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It is good to remember those who find this time of year hard. I have a dear one who is dying of cancer right now, I talked to another friend who is a policeman, who deeply misses his mother who passed away within this year, those who struggle financially and can’t buy gifts….
This year the sickness has been rampant. I am on the upward swing of being ill and many of my grandchildren have been quite sick. The mothers have been very worried.
Please keep little Esther in your prayers. She has a pulmonologist appointment in January. Meanwhile she is on oxygen frequently and causes nightly concern…
And then, we all are suffering as we watch our Holy Mother Church in pain…
And so many more sufferings. Yes, it is a time of great joy. Yet there is always the cross….
Where are You, God, and How Come You’re Not Helping Out?
I love Christmas time. I love all the rich traditions, the beauty surrounding it, the music, the love and camaraderie of family and good friends.
But I also know it can be a very hard time for some. There are those who are extra lonely at Christmas, they are sick, they are missing someone close to them who may have recently died.
Christmas has a way of increasing that suffering, because the hardship is such a contrast to the beauty and joy of the season.
We all go through hard times. Times where we may find ourselves saying, “Where are You, God, and how come You’re not helping out?”
How many times in my life have I used these words…or at least words of this sort?
We have black times when we pray and pray and pray and our petitions seem to be falling on Deaf Ears. Sometimes we might even find ourselves getting angry at God.
Every time I reacted this way, I regretted it. The dust would settle and I would see most clearly how God was working in that situation or how incredible blessings had followed a very painful situation.
My mom always told me to thank God even in adversity, while going through it…..thank Him when things look so black and it looks like you or your loved ones had been abandoned.
(And my mom suffered tremendously…with 2 sons who died tragically, alcoholism that touched the family deeply and a daughter with severe mental illness…her cup…I mean “cross” runneth over)!
That’s not an easy thing to do…to thank Him through the hard times!! It’s definitely an act of the will.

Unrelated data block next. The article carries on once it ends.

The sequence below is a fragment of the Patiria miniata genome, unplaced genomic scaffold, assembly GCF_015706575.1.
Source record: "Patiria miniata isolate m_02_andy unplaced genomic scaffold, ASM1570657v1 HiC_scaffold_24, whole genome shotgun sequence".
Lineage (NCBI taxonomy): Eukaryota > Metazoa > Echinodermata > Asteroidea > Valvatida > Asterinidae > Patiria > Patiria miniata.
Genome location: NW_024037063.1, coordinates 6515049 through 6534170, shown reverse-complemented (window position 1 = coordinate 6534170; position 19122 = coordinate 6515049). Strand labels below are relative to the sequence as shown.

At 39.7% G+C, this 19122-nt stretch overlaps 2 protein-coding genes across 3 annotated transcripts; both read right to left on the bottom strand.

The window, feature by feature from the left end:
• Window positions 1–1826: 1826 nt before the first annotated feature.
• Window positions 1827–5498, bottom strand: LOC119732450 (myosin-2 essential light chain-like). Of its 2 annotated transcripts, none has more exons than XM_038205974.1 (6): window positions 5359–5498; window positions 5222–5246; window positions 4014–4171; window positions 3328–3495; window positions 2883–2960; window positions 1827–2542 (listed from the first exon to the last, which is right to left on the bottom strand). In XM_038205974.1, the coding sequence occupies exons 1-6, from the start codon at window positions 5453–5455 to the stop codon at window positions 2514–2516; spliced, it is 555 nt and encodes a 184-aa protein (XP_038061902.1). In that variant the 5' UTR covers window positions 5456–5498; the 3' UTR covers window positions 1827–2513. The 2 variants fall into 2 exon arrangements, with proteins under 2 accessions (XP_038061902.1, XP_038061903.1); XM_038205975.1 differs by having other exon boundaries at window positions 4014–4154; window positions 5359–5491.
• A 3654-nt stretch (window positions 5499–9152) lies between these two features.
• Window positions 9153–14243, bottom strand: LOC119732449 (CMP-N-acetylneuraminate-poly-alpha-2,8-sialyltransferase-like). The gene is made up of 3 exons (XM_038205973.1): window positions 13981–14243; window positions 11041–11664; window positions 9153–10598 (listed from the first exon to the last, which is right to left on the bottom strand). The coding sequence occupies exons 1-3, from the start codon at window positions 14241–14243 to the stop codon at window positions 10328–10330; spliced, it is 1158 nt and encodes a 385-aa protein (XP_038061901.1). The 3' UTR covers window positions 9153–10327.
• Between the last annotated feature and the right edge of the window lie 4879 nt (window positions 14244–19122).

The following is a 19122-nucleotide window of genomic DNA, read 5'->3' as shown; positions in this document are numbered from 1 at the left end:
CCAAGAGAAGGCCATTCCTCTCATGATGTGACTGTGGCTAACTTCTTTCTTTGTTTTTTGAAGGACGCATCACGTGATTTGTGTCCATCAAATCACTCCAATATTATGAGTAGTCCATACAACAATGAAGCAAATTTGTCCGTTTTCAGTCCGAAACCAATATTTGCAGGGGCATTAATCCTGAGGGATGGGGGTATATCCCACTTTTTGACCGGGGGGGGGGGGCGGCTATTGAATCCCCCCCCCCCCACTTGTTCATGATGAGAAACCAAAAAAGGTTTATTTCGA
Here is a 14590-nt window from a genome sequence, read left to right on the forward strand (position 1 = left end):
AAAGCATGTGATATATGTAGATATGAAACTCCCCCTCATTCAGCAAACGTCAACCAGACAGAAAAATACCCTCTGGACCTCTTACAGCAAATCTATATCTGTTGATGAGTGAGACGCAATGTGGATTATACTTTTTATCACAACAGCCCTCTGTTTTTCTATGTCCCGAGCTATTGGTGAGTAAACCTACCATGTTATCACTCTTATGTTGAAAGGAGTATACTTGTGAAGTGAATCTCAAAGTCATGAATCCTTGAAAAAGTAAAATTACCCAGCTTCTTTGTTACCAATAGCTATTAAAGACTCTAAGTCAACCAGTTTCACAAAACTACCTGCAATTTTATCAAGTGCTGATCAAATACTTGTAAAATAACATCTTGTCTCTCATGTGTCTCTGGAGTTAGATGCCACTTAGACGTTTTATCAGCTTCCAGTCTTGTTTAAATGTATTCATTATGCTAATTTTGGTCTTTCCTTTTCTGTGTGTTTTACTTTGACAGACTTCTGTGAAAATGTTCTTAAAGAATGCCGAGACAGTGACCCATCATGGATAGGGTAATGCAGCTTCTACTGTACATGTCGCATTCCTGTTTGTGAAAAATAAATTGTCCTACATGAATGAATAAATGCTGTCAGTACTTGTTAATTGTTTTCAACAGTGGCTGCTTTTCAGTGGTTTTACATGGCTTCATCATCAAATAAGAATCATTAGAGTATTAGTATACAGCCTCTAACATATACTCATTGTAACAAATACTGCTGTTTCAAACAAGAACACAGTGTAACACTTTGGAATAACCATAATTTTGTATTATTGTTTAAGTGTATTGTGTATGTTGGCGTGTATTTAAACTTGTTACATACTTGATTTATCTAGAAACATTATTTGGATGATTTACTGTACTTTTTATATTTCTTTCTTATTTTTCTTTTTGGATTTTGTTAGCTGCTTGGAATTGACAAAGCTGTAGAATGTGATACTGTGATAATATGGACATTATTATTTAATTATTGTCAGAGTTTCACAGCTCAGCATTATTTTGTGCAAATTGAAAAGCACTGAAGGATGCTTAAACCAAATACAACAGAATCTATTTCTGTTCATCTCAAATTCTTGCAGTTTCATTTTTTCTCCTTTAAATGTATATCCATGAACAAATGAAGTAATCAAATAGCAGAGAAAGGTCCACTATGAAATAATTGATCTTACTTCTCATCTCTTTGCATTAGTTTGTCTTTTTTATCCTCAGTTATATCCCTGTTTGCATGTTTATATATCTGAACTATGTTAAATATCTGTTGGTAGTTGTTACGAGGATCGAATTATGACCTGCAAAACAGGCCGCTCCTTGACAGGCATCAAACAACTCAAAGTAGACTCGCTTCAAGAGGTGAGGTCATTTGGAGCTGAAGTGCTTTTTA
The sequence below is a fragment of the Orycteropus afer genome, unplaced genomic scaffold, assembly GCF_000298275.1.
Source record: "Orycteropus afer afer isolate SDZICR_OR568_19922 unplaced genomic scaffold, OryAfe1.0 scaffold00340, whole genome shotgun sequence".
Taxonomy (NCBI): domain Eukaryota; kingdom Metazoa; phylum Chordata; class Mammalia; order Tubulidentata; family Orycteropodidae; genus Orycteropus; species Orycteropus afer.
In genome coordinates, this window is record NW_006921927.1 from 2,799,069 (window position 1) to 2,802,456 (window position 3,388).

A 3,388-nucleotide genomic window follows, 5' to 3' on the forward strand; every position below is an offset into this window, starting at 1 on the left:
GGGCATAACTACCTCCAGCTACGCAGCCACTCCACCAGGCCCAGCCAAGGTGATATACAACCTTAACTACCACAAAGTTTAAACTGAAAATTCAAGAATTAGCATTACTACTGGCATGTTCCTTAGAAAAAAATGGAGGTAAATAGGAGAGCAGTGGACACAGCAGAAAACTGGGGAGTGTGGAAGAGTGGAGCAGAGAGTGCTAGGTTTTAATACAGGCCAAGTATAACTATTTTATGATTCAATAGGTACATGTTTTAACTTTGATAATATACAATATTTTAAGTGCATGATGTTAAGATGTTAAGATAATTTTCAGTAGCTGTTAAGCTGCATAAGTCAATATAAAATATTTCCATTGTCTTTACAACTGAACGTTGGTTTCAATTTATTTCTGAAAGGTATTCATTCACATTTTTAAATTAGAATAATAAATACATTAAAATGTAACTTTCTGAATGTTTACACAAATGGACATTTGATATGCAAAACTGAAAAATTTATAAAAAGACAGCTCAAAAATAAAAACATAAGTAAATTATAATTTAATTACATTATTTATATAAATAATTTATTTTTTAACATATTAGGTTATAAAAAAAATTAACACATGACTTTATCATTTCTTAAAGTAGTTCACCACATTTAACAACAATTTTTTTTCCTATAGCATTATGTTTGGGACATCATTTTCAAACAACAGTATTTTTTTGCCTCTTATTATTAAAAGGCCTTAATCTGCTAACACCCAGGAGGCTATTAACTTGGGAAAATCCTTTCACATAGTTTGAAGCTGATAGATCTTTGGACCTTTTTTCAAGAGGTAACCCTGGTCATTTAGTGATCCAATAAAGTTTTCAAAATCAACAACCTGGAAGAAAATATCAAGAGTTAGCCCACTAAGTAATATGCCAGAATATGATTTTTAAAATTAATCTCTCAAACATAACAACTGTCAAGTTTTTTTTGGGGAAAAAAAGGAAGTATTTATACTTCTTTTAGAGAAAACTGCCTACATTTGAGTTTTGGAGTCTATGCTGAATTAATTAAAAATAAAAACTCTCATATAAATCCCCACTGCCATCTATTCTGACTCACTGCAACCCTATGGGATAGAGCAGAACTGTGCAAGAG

But I remember the saying that goes something like this, “The devil trembles most when a person gets on their knees in spite of the fact that everything within him rebels .”
So I have learned through the years that, first of all, there will be dark times. That is the way of life. It has its sufferings. Period. We truly wouldn’t want it any other way. It is the Royal Road of the Cross.
I have learned also that these times are special because this is when I am sharing in His sufferings in just a little way…. a way that I know is pleasing to Him.
I also try to think about the many great sufferings of others, the sufferings of the persecuted in the Middle East, (which is something that is hard to imagine in our day and age), those who have had loved ones die during this last year and those who are suffering big things closer to home.
My own sufferings, though real and hurtful, (and God understands that) are nothing compared to these other sufferings. What a great reason to thank God!
I have also learned, finally, to be grateful to God for the difficulties themselves. Days of darkness will come again and I will forget… I will writhe in pain and look for ways to get out of it. I will pray, do extra holy hours or whatever I think I need to be doing. I know these are all good.
But then the light bulb goes off and I remember to THANK HIM for exactly what it is I am going through! I believe this is very pleasing to Our Lord.
I know that, in hindsight, I will be looking back and saying, “I thank You God for that situation and all the good that You have brought from it for me and for others.”
For those times when we may not see the blessings, even in hindsight, those VERY dark times….those are the times we just have to trust and lean on Him.
So whatever you’re going through today, whatever hardships you have during this Christmas season especially, take a moment to thank God for them. Give them as a gift to the Baby Jesus.
The light is always at the end of the tunnel and you don’t want to be guilty for shaking your fist at God. This is one time you DO want to “jump the gun” and “count your chickens before they are hatched.” You want to believe and KNOW that God is the Author of all and will turn this into good for you and for your family.
You want to take a moment to thank Him who is a most loving Father. He sees everything that we are going through. He WILL come. He’s shown us that many times in our lives, hasn’t He?
Remember, He has the hairs on our heads counted. That’s not just a cute cliché, it has a world of meditation in it.
Meditate on it, believe it and live it this Christmas season!
Join me as I read to you the beautiful meditations of the Christmas Child written by Father Daniel Lord in the 1950’s…
Christmas Stories are always fun for children, especially when they focus on the faith and what is important during this wonderful season! In this video, Mrs. V tells three Christmas stories that have little lessons surrounding the beauty of Christmas!
Mrs. V. tells your children a special Advent story….”Philomena received a beautiful gift from her aunt for her birthday in Advent. It was a lovely black and red Spanish mantilla! It was perfect for Christmas and Philomena was excited to wear it for Midnight Mass…..”
Mrs. V. tells your children a special Advent story….”Joseph was of a generous nature, Thomas not so much. When the boys played games outside, Thomas always wanted to be first in the games. Joseph would give up his place to make room for someone else….”